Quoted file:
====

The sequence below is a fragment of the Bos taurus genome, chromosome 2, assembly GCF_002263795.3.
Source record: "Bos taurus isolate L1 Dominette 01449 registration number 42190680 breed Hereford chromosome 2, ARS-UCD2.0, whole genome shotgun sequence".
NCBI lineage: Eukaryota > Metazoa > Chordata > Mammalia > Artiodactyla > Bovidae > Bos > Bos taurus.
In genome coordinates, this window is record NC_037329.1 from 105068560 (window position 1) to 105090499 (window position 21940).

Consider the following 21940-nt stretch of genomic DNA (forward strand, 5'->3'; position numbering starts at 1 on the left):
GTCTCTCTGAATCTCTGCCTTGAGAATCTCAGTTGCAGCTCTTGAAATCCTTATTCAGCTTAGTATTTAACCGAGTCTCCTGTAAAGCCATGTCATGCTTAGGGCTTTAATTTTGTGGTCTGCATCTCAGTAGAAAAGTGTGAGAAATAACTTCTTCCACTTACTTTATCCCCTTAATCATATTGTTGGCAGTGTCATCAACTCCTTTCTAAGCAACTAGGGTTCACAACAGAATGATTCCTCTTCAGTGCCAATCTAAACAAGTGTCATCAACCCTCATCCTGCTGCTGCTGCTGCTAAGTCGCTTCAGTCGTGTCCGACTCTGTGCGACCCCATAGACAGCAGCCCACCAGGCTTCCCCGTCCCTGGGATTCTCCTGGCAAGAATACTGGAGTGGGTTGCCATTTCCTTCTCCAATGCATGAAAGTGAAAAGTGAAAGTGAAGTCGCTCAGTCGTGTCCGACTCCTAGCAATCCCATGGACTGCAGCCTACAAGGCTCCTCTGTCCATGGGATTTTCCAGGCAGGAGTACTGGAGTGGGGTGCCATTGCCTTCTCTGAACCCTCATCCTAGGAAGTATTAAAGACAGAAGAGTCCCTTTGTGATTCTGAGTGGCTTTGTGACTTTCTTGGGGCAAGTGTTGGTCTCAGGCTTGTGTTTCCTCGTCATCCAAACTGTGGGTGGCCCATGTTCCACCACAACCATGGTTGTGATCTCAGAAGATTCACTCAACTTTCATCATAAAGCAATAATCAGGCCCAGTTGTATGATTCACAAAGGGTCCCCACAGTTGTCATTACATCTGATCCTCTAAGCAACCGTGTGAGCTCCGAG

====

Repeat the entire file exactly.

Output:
The sequence below is a fragment of the Bos taurus genome, chromosome 2, assembly GCF_002263795.3.
Source record: "Bos taurus isolate L1 Dominette 01449 registration number 42190680 breed Hereford chromosome 2, ARS-UCD2.0, whole genome shotgun sequence".
NCBI lineage: Eukaryota > Metazoa > Chordata > Mammalia > Artiodactyla > Bovidae > Bos > Bos taurus.
In genome coordinates, this window is record NC_037329.1 from 105068560 (window position 1) to 105090499 (window position 21940).

Consider the following 21940-nt stretch of genomic DNA (forward strand, 5'->3'; position numbering starts at 1 on the left):
GTCTCTCTGAATCTCTGCCTTGAGAATCTCAGTTGCAGCTCTTGAAATCCTTATTCAGCTTAGTATTTAACCGAGTCTCCTGTAAAGCCATGTCATGCTTAGGGCTTTAATTTTGTGGTCTGCATCTCAGTAGAAAAGTGTGAGAAATAACTTCTTCCACTTACTTTATCCCCTTAATCATATTGTTGGCAGTGTCATCAACTCCTTTCTAAGCAACTAGGGTTCACAACAGAATGATTCCTCTTCAGTGCCAATCTAAACAAGTGTCATCAACCCTCATCCTGCTGCTGCTGCTGCTAAGTCGCTTCAGTCGTGTCCGACTCTGTGCGACCCCATAGACAGCAGCCCACCAGGCTTCCCCGTCCCTGGGATTCTCCTGGCAAGAATACTGGAGTGGGTTGCCATTTCCTTCTCCAATGCATGAAAGTGAAAAGTGAAAGTGAAGTCGCTCAGTCGTGTCCGACTCCTAGCAATCCCATGGACTGCAGCCTACAAGGCTCCTCTGTCCATGGGATTTTCCAGGCAGGAGTACTGGAGTGGGGTGCCATTGCCTTCTCTGAACCCTCATCCTAGGAAGTATTAAAGACAGAAGAGTCCCTTTGTGATTCTGAGTGGCTTTGTGACTTTCTTGGGGCAAGTGTTGGTCTCAGGCTTGTGTTTCCTCGTCATCCAAACTGTGGGTGGCCCATGTTCCACCACAACCATGGTTGTGATCTCAGAAGATTCACTCAACTTTCATCATAAAGCAATAATCAGGCCCAGTTGTATGATTCACAAAGGGTCCCCACAGTTGTCATTACATCTGATCCTCTAAGCAACCGTGTGAGCTCCGAG